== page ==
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>McKinley's administration had brought about the unexpected event of a war that resulted in the United States becoming the unwitting custodian of several overseas territories, including a restless archipelago with 7 million angry inhabitants. The popular president was renominated for a second term unanimously at the RNC in Philadelphia, the only question being finding a new vice president to replace Garrett Hobart, who had died the previous summer. Theodore Roosevelt, the "Rough Rider" hero of the Spanish-American War, had gotten elected governor of NY in the meantime and angered Republican boss Thomas Platt for his efforts to curb corruption in the state. Platt therefore proposed adding him to the ticket simply as a means of getting rid of the boisterous TR by putting him in a largely powerless post. TR accepted the offer. He had no desire to "die in the vice presidential burial ground" but wanted to prove that he could get the nomination if he sought it by giving a fiery speech before the delegates, who readily nominated him. Only Mark Hanna protested in vain that "that damned cowboy is one heartbeat from the White House."

>Admiral George Dewey emerged as a popular Democrat choice, but offended certain Protestant groups by marrying a Catholic. Dewey was also a poor campaigner and prone to serious verbal gaffes. As with many professional soldiers, he was also relatively ignorant of politics and admitted that he had never voted before, but if he had, he would have considered Grover Cleveland the only president in his lifetime worth voting for, and that being president was easy as one merely had to execute orders from Congress much as a soldier follows his commanding officer's orders. Perhaps more ominously (or prophetically) Dewey commented that Germany was likely the next nation the United States would go to war with.
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>Although Dewey had been the choice of conservative Bourbon Democrats, most quickly became disillusioned with him and began calling for William Jennings Bryan to run again. With Dewey's support fading, he withdrew from the race in May. At the DNC in Kansas City in July, Bryan was renominated virtually unopposed while Dewey rejected an offer to be put on the ticket as his running mate. Instead ex-Cleveland vice president Adlai Stevenson got the job.

>Overseas imperialism was the dominant issue of the 1900 election campaign, economic prosperity giving the Republicans a major position of strength to work from. The free silver issue was now dead in the water, but Bryan, a slave to consistency, refused to let it go. However, the real focus was on the aftermath of the Spanish-American War. Bryan had served as a volunteer colonel in Cuba although missed seeing any actual combat--despite his personal opposition to the war, he believed serving was his patriotic duty. However, he vehemently opposed US annexation of the Philippines and charged the Republican Party with abolishing slavery for 4 million blacks, only to reestablish it for 7 million Filipinos. The American electorate was thus put in an awkward position as many pro-gold conservatives agreed with Bryan's foreign policy stance but loathed his economic positions.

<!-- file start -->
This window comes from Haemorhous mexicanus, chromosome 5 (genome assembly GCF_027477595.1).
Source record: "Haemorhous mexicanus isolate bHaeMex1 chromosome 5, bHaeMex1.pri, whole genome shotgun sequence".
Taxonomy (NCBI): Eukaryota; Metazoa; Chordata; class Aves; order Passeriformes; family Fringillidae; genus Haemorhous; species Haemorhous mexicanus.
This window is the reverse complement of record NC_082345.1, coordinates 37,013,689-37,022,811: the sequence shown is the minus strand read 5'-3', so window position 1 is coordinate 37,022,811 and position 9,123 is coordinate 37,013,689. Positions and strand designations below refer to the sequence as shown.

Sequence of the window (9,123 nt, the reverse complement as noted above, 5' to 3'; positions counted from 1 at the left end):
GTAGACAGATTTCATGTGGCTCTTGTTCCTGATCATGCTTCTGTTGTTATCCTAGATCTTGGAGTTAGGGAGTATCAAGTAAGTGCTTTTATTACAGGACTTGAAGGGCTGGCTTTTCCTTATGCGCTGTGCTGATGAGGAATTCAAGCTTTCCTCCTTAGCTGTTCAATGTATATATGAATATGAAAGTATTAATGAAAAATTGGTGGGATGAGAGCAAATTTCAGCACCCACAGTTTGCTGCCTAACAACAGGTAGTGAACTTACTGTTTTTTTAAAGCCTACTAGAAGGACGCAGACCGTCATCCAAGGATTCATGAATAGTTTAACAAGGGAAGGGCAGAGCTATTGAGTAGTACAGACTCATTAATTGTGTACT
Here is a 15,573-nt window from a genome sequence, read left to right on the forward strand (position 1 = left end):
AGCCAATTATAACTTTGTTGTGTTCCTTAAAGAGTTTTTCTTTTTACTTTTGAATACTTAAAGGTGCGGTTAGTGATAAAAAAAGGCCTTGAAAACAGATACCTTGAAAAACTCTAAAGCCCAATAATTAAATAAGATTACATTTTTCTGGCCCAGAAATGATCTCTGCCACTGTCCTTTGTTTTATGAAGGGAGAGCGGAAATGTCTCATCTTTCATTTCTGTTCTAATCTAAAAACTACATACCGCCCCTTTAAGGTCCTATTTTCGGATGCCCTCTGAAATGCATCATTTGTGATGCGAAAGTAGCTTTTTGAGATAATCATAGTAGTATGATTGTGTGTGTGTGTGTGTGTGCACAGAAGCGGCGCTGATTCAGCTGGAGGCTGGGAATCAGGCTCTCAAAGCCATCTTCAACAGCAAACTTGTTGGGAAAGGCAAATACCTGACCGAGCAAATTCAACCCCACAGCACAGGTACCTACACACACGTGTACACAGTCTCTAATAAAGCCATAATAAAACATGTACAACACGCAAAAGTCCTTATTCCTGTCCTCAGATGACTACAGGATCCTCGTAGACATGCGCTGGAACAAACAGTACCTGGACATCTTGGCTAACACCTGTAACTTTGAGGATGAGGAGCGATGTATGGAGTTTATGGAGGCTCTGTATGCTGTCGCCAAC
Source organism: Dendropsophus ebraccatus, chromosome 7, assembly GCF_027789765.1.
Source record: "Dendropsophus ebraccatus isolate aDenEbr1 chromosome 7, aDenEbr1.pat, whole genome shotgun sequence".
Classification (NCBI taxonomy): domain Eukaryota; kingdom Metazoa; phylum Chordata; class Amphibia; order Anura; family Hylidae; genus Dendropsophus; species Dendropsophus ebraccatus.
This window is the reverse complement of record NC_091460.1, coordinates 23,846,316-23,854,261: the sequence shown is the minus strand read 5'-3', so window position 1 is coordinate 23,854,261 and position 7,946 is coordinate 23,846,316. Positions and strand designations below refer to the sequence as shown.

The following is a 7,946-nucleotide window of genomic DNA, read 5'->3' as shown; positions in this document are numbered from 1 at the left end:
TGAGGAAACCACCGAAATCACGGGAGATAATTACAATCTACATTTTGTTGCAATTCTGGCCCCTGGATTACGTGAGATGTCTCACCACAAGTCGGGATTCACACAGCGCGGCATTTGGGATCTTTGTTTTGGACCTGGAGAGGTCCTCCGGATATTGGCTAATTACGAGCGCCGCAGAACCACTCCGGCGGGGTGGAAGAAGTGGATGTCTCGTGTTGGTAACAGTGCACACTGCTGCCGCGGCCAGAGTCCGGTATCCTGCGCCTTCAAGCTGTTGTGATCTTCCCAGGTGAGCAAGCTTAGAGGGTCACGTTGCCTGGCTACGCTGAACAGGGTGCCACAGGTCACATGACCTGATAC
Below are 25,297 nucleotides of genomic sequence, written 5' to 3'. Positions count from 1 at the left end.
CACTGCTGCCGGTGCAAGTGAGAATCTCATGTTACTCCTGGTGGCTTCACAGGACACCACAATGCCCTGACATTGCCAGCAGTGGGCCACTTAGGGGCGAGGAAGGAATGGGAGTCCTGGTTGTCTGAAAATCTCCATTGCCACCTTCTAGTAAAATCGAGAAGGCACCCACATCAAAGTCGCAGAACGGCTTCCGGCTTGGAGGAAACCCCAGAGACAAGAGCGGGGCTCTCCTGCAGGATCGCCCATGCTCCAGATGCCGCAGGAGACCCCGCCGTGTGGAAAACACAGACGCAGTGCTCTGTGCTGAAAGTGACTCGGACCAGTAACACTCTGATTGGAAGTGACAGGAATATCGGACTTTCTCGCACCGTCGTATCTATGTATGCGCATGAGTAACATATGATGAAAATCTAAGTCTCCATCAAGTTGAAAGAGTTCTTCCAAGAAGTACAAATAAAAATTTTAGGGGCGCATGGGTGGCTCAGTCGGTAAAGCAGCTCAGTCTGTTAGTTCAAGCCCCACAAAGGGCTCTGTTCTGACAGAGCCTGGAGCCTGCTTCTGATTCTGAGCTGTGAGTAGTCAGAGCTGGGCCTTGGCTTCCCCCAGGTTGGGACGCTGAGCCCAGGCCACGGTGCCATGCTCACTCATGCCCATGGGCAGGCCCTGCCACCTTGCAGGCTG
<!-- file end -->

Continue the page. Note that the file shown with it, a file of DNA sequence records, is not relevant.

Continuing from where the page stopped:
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>William McKinley, the soul of dignity, conducted another "porch" campaign from his Ohio home while TR actively went out on the stump circuit for him. The flamboyant vice president attracted large crowds and made a series of "skin 'em alive" speeches in which he denounced all traitors and cowards who would trample Old Glory into the dust. He managed to cut heavily into Bryan's support in the Midwest.

>Secretary of War Elihu Root meanwhile received a secret letter from General Arthur MacArthur reporting that all-out war was likely to erupt in the Philippines. However, most of the US Army in the islands remained firmly behind McKinley as soldiers' letters and diaries attest.

>With the country enjoying good times and a "full dinner pail", there seemed little convincing reason to change course, and on Election Day, McKinley was easily reelected with 292 EVs to Bryan's 155, and 51% of the popular vote to 45%. McKinley flipped six Western states that had gone to Bryan four years earlier, while the latter managed to flip just one state (Kentucky). Bryan did not even win his home state of Nebraska, which was carried by McKinley in a 3% margin. Voter turnout and overall enthusiasm fell off markedly from the intensely heated 1896 contest.